PMMA has excellent optical properties and was developed as a shatter resistant alternative to glass for many applications.

Since oxygen cannot pass through a PMMA contact lens, the only way for this element to reach the cornea is if tears come and go. The lens needs to be small enough so that tears can get underneath it. There also needs to be a gap between the edge of the lens and your eye so that tears can come into contact with the cornea.

GP contact lenses are different from PMMA hard contacts because they are more flexible. This is because they are made out of silicone, which lets oxygen pass through them to the eye.

What Brands Make Rigid Gas Permeable Contact Lenses?

Rigid gas permeable contact lenses, commonly abbreviated as RGPs are one of the most durable and effective types of contact lens available. There are many brands of rigid contact lenses, but the most popular ones come from Alcon, Bausch & Lomb, CIBA Vision, CooperVision and Johnson & Johnson.

Introduction to Dimple Contacts

Dimple was founded by a long time contact lens wearer who was tired of running out of lenses and always having to wait for an online sale to then buy in bulk in order to save money. Knowing this had to be a frustration for other areas, we set out to change the landscape for contact lenses in Australia. Dimple was created to offer affordable daily contact lenses without all the big pharma mark ups directly to wearers via a convenient, no-lock in subscription model. Simple. To make sure people like our lenses, we offer a 10 day free trial for only $4.95 shipping. Discover Australia’s best daily contact lenses.

trial contact lenses

Our Daily Contacts

Here at Dimple we believe perfect vision shouldn't come at a cost to the environment. We try to keep packaging to a minimum and use recyclable materials wherever we can. Each Dimple contact floats in our BioMoist formula, which mimics the eye’s natural tear film and keeps your eyes clean and comfortable all day long. Our daily disposable contacts are made from 43% Methafilcon B and 57% water. Our Radial Edge technology creates a uniform thinness that means you can see clearly and comfortably every day. This keeps your eyes feeling fresh, happy, hydrated, and suitable lenses for those with dry eyes. All our daily lenses include UV protection to help guard you from harmful radiation.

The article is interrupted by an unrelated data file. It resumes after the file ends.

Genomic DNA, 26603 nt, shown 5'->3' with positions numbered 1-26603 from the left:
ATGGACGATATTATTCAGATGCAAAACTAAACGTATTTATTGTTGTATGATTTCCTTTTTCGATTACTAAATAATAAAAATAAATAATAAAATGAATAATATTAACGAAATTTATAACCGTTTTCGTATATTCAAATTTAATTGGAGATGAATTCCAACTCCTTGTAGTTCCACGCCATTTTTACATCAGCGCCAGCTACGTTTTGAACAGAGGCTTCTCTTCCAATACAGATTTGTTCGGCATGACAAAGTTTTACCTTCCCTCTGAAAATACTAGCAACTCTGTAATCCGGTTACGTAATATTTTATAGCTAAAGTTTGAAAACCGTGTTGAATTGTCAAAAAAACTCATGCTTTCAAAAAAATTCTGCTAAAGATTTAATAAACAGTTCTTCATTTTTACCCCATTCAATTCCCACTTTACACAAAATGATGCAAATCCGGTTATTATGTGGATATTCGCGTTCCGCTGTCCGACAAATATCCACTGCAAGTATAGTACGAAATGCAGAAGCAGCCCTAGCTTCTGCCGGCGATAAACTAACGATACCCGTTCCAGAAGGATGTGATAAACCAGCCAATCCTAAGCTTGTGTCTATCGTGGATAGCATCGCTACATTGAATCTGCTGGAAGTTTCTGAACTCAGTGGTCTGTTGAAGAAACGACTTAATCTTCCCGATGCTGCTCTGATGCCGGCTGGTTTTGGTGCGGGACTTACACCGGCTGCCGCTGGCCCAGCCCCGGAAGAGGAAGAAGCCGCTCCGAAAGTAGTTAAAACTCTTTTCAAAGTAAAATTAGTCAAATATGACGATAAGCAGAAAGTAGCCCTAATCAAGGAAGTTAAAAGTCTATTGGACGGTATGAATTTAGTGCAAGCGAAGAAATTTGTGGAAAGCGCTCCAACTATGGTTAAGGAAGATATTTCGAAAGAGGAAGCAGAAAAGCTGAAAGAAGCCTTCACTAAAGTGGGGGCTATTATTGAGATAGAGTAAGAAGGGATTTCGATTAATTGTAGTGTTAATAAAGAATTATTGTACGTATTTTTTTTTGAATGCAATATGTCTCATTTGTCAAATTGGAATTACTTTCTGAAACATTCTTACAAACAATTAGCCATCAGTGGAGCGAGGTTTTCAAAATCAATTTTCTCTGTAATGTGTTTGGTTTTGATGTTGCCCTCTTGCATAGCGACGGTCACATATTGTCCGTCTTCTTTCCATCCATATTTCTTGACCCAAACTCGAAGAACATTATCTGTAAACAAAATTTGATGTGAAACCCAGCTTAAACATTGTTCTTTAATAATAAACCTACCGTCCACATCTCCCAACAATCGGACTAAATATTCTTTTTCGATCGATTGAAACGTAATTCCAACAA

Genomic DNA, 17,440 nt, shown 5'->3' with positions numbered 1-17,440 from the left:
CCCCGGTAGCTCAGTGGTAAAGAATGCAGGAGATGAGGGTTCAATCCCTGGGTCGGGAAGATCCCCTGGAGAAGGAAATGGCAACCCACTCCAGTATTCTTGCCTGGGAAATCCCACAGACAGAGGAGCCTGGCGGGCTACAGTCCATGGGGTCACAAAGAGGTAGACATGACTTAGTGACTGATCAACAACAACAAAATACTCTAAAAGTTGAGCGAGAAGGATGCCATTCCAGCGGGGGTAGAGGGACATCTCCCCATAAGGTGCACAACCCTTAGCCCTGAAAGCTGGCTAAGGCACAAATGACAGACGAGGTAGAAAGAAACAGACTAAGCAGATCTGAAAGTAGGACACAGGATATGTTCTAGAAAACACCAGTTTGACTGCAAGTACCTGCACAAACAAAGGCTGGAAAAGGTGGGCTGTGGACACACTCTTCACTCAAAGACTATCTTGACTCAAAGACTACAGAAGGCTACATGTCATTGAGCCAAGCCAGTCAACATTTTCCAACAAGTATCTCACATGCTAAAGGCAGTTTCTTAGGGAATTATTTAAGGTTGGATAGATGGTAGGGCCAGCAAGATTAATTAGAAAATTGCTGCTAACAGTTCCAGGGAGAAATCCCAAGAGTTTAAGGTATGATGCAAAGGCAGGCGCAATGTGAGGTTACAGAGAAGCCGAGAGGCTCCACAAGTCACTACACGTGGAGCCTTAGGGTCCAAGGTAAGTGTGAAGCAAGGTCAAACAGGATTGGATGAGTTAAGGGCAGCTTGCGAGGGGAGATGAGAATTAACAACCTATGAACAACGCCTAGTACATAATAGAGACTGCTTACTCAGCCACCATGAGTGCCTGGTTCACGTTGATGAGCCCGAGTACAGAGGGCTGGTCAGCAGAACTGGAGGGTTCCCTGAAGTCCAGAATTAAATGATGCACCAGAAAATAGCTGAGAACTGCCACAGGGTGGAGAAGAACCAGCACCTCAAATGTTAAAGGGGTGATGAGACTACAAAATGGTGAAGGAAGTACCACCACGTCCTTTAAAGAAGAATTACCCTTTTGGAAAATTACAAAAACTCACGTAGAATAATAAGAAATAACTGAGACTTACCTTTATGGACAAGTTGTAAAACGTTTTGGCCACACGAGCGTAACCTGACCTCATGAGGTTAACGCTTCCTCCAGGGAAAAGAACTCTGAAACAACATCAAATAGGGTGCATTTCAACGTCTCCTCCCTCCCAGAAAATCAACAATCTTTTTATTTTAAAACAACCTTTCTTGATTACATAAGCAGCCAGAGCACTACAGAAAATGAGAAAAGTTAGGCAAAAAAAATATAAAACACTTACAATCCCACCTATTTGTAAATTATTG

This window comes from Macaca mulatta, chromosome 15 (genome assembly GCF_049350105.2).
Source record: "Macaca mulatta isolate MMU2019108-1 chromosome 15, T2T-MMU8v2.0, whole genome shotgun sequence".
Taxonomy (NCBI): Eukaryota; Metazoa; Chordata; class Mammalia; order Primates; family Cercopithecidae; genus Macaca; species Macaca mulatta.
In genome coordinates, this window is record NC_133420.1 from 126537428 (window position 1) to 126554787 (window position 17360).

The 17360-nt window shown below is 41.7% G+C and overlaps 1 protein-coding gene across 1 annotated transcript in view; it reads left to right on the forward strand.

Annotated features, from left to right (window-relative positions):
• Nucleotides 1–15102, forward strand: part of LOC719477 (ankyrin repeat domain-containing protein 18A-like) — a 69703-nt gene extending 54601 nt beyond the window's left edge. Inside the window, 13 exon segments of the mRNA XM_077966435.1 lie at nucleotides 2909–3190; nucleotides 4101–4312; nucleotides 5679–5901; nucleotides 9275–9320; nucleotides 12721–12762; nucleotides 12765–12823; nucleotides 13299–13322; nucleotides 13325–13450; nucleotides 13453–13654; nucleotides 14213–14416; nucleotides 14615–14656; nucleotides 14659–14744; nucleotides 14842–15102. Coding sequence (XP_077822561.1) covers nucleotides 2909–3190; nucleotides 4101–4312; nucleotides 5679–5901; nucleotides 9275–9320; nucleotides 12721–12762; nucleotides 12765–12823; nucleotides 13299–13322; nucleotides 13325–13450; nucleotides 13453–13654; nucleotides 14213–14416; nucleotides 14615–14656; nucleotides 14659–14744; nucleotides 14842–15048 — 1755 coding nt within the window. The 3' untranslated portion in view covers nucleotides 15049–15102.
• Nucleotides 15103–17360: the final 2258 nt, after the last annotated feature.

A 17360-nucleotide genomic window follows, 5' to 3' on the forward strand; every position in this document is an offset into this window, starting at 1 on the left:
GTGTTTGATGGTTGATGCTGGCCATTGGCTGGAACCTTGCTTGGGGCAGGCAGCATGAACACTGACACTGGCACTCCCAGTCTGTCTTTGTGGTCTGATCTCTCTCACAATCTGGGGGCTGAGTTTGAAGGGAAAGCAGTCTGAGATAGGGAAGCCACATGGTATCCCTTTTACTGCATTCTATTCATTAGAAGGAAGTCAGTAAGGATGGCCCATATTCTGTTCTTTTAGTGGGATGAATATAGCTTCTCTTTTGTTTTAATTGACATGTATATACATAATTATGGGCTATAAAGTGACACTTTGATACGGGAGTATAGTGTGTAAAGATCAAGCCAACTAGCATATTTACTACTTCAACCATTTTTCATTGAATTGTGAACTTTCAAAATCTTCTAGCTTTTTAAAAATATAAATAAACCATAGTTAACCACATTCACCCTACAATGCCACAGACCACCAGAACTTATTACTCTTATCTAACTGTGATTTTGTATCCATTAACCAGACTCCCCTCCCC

australian contacts

Why Us

Whether you’re new to contact lenses or a long time wearer, our daily contact lens subscription service is modelled for your convenience. Our lenses will arrive at your doorstep so you’ll never have to worry about running low on contacts again! Not to mention our subscription service is hassle free and you can cancel at any time. We know, it sounds like a steal! If you’re wondering if Dimple Contacts is right for you try us out for free. We’ll send you 10 of our disposable daily contacts in your prescription you’ll only need to cover $4.95 for tracked delivery. Once you’ve finished you can choose your subscription plan. We’ll send you your 30 day supply (60 lenses) with your choice of delivery every 4, 6, 8 or 12 weeks and free delivery. Get the best daily contact lenses.